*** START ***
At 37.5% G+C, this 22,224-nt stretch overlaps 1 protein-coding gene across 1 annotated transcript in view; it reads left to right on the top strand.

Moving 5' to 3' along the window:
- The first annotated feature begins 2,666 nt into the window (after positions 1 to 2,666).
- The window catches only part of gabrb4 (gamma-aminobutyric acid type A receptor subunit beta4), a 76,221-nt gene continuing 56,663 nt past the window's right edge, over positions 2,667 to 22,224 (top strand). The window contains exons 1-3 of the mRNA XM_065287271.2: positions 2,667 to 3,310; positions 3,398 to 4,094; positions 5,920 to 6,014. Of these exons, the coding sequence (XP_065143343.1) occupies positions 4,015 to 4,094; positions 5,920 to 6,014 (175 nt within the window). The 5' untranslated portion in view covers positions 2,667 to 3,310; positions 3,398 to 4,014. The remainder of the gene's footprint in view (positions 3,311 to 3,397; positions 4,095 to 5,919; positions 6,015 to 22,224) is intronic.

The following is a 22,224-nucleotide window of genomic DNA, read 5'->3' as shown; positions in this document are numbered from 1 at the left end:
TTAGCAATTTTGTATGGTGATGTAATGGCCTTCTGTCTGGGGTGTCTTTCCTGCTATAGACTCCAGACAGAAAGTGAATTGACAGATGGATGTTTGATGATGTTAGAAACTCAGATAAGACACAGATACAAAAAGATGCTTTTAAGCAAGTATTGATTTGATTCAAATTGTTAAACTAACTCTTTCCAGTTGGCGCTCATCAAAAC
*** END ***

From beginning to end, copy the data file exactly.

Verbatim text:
At 37.5% G+C, this 22,224-nt stretch overlaps 1 protein-coding gene across 1 annotated transcript in view; it reads left to right on the top strand.

Moving 5' to 3' along the window:
- The first annotated feature begins 2,666 nt into the window (after positions 1 to 2,666).
- The window catches only part of gabrb4 (gamma-aminobutyric acid type A receptor subunit beta4), a 76,221-nt gene continuing 56,663 nt past the window's right edge, over positions 2,667 to 22,224 (top strand). The window contains exons 1-3 of the mRNA XM_065287271.2: positions 2,667 to 3,310; positions 3,398 to 4,094; positions 5,920 to 6,014. Of these exons, the coding sequence (XP_065143343.1) occupies positions 4,015 to 4,094; positions 5,920 to 6,014 (175 nt within the window). The 5' untranslated portion in view covers positions 2,667 to 3,310; positions 3,398 to 4,014. The remainder of the gene's footprint in view (positions 3,311 to 3,397; positions 4,095 to 5,919; positions 6,015 to 22,224) is intronic.

The following is a 22,224-nucleotide window of genomic DNA, read 5'->3' as shown; positions in this document are numbered from 1 at the left end:
TTAGCAATTTTGTATGGTGATGTAATGGCCTTCTGTCTGGGGTGTCTTTCCTGCTATAGACTCCAGACAGAAAGTGAATTGACAGATGGATGTTTGATGATGTTAGAAACTCAGATAAGACACAGATACAAAAAGATGCTTTTAAGCAAGTATTGATTTGATTCAAATTGTTAAACTAACTCTTTCCAGTTGGCGCTCATCAAAAC